I like the mention of “error bars”. It’s not a concept you will hear in the media. I would say that the current circumstances are so unusual and that so many of the assumptions underlying quantitative economic analysis and models are invalid that it would be better either to abandon quantitative analysis temporarily or else to qualify its results very heavily when presenting to the general media. And good luck with the latter!
@Brian Really not my estimate, just a mechanical update of the Commission.
In terms of the adjustment in billions, I assume a nominal GDP of 167.2 billion in 2009 (a 10 percent fall from 2008). The total deficit would be 21.3 billion. The structural-cyclical split would be 17.1/4.2.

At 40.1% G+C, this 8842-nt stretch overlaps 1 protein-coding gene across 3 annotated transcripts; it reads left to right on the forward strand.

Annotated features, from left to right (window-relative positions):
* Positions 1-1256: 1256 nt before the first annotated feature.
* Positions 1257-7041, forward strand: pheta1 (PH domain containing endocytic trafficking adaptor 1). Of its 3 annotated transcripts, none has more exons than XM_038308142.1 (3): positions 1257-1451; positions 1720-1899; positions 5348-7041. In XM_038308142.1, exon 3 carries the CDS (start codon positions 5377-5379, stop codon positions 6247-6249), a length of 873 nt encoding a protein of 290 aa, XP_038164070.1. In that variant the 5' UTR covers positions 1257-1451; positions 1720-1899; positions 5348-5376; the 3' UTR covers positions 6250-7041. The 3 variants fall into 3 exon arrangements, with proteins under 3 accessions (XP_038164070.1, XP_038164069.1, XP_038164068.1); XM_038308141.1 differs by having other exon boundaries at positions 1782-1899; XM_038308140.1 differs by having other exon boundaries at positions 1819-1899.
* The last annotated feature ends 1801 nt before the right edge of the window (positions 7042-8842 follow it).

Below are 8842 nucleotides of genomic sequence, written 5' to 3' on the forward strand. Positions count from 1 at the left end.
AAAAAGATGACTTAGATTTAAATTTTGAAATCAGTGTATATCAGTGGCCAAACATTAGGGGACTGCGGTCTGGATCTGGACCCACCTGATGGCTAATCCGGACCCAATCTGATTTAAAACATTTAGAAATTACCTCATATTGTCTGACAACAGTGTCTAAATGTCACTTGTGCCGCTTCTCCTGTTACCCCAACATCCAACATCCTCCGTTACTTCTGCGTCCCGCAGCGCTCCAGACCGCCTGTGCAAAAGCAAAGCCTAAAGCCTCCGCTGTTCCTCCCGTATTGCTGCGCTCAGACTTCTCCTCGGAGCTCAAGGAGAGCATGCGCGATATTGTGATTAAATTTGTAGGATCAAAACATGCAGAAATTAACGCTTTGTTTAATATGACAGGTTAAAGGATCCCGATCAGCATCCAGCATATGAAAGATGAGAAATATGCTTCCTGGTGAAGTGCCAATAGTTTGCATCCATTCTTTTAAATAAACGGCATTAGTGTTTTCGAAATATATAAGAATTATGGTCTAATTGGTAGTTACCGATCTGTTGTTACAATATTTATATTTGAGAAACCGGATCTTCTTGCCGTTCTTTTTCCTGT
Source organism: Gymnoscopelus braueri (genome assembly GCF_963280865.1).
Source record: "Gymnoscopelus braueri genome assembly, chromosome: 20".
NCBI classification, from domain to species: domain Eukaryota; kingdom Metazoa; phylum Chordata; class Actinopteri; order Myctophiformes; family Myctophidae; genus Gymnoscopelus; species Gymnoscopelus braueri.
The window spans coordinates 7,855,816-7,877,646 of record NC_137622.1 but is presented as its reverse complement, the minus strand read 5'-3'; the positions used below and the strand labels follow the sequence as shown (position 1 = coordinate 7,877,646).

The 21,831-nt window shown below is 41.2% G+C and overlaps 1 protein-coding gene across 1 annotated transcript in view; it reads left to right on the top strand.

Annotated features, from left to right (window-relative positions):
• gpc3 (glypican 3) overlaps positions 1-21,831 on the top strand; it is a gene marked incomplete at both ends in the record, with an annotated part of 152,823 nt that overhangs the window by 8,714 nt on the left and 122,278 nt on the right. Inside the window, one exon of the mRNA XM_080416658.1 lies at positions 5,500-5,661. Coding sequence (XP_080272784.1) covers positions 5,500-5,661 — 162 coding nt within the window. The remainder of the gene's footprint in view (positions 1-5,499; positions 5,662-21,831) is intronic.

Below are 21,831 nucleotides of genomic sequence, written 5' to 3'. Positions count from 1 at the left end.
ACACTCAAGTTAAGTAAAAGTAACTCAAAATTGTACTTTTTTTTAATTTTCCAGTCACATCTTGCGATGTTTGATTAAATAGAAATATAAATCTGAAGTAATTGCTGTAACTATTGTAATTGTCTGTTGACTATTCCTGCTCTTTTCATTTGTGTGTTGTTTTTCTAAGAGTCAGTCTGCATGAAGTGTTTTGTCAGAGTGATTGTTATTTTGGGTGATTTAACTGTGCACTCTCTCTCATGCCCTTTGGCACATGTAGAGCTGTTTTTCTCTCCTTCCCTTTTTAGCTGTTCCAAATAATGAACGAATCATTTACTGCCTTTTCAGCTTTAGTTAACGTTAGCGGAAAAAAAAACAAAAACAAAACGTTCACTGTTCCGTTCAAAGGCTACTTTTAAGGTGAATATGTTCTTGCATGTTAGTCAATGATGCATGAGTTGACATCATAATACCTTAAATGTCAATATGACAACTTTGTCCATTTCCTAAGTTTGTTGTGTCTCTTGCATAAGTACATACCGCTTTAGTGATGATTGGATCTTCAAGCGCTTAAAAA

If we return to the original goal for this budget — correcting for the slippage relative to the Stability Programme — but use a structural deficit rather than total deficit target, the required adjustment is 2.15 percent of 167.2 billion, or 3.6 billion. The question then is: How much of the additional structural deficit reduction should the government do this year? I still think the government should tread carefully here, but I do see it is big gap to close — over 7 percent of GDP by 2013 to hit the 3 percent of GDP target — so I understand why others believe we should get on with the job. One alternative is to front load the strucural deficit reduction, but do a partial offset it with temporary stimulus measures (there is some of this in the expanded Fine Gael plan).